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Beauteous as visions seen in dreamy sleep,
By holy maid on Delphi's haunted steep,
Mid the dim twilight of the laurel grove-
'Too fair to worship, too divine to love.

Yet on that form in wild delirious trance,
With more than reverence gaz'd the Maid of France,
Day after day the love sick dreamer stood,
With him alone, nor thought it solitude.
To cherish grief-her last, her dearest care,
Her one fond hope-to perish of despair.
Oft as the shifting light her sight beguil'd
Blushing she shrunk and thought the marble smil'd;
Oft breathless listning heard, or seem'd to hear
A voice of music melt upon her ear,
Slowly she waned-and cold and senseless grown,
Clos'd her dim eyes-herself benumb'd to stone;
Yet love in death, a sickly strength supply'd,
Once more she gazed-then feebly smiled and died,

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The Servian Youth to a Traveller.

Oh leave me ! leave me !

My wants are supplied and my steed is the fleetest
That dwells in our vale, and my love is the sweetest,
The sweetest of maidens, O leave me !
You do not, you cannot deceive me.

You say there are brighter

And richer domains than the lands of our tillage,
And cities to which our Belgrade is a village;
go to my love and invite her,

But

Will your laws and your cities delight her?

O no! she will tell thee

That the place of our birth of all places the dearest,

That the heart curls its tendrils round that which is nearest ;
She will smile at the tales of the wealthy,
And to shame and to silence compel thee.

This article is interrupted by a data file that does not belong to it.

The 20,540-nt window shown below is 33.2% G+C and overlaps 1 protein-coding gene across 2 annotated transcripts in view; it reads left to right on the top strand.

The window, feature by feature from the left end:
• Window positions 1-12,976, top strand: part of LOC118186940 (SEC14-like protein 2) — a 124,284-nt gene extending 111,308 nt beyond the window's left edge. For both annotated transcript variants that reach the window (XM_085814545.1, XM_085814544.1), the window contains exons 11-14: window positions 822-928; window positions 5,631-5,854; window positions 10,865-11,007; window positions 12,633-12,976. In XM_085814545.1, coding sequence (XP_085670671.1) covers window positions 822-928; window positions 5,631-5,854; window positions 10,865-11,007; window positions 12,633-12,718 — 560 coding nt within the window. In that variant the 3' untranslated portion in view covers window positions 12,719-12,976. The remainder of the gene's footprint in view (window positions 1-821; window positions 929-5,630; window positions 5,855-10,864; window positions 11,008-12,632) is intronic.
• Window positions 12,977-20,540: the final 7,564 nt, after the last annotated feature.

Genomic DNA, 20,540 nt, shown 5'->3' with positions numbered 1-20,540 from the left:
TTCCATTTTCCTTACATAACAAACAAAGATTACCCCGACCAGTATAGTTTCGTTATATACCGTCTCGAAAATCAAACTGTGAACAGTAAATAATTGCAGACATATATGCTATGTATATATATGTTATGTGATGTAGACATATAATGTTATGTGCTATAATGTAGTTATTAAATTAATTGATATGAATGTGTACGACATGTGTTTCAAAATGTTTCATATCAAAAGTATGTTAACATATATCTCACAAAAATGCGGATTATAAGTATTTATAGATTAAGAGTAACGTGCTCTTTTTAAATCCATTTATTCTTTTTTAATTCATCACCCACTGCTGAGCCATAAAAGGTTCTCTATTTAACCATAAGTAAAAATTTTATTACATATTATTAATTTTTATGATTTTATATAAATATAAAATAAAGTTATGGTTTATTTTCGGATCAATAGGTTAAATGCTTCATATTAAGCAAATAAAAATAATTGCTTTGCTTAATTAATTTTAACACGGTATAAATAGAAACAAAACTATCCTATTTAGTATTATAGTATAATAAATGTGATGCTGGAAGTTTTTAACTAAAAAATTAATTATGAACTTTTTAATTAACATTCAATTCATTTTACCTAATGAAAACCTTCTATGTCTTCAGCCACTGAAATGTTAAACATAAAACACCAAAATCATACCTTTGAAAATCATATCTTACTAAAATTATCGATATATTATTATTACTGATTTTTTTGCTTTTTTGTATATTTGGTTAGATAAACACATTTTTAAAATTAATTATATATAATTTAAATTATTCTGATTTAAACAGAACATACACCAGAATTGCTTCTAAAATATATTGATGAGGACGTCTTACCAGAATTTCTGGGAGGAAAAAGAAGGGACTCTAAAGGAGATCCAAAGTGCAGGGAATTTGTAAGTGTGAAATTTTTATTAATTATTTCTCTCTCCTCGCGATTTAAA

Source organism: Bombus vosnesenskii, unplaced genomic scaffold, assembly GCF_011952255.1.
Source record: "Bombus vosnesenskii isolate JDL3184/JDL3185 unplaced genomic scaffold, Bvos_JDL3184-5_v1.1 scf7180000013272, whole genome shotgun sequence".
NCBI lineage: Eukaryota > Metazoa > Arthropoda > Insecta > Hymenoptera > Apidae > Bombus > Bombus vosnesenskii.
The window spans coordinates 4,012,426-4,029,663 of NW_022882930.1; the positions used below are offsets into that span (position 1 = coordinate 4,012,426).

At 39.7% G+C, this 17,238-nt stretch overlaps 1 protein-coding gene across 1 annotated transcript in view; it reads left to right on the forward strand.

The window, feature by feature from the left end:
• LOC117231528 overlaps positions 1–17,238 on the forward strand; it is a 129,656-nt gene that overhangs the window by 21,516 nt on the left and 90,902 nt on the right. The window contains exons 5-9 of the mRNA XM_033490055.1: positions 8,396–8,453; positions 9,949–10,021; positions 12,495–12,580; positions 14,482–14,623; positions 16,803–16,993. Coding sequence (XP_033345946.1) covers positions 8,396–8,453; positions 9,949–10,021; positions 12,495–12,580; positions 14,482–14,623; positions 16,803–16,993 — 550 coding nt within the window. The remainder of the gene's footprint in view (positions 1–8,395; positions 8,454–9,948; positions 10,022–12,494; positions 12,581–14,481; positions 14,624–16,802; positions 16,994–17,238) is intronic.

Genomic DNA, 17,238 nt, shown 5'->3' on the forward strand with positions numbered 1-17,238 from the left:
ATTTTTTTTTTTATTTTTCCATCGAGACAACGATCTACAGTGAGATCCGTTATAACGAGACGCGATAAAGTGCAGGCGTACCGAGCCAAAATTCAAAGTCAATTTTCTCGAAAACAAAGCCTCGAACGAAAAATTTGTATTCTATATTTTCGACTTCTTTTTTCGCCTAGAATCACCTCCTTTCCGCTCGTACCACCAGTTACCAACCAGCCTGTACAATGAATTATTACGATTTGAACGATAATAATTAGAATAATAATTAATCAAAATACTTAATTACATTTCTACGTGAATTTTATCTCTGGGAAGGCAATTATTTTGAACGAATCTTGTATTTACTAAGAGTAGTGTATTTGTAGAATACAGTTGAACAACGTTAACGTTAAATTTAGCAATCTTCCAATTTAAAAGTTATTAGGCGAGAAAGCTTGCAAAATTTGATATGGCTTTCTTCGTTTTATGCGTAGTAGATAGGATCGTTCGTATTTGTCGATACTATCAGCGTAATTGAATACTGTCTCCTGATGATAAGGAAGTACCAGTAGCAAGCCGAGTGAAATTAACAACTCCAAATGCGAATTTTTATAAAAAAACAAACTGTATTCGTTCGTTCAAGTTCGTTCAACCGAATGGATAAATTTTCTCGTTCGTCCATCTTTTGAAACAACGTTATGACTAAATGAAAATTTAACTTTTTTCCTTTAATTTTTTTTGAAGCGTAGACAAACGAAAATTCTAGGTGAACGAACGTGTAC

Then go! thou false rover,

We will cling to the scenes which our infancy clung to,

We will sing the old songs which our fathers have sung too. To our country be as true as a lover,

Till its green sod our ashes shall cover,

ODE ON GREECE.—Byron.

The isles of Greece, the isles of Greece,
Where burning Sappho loved and sung,
Where the arts of war and peace,—
Where Delos rose and Phoebus
sprung
Eternal summer gilds them yet,
But all, except their sun, is set.

grew

The Scian and the Teian muse,

The hero's harp, the lover's lute,
Have found the fame your shores refuse;
Their place of birth alone is mute
To sounds which echo further west
Than your sires' "Islands of the Blest."

The Mountains look on Marathon-
And Marathon looks on the sea;
And musing there an hour alone,

I dream'd that Greece might still be free
For standing on the Persians' grave,
I could not deem myself a slave.

A king sate on the rocky brow

Which looks o'er sea-born Salamis;
And ships, by thousands, lay below,

And men in nations; all were his !
He counted them at break of day-
And when the sun set, where were they?

And where are they? and where art thou,
My country? On thy voiceless shore
The heroic lay is tuneless now—

The heroic bosom beats no more!
And must thy lyre, so long divine,
Degenerate into hands like mine?

'Tis something, in the dearth of fame,

Though link'd among a fetter'd race,
To feel at least a patriot's shame,

Even as I sing, suffuse my face;
For what is left the poet here?
For Greeks a blush-for Greece a tear

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Must we but weep o'er days more blest?
Must we but blush ?-Our fathers bled,
Earth! render back from out thy breast
A remnant of our Spartan dead!
Of the three hundred grant but three
To make a new Thermopyla !

What, silent still? and silent all?

Ah! no;-the voices of the dead Sound like a distant torrent's fall,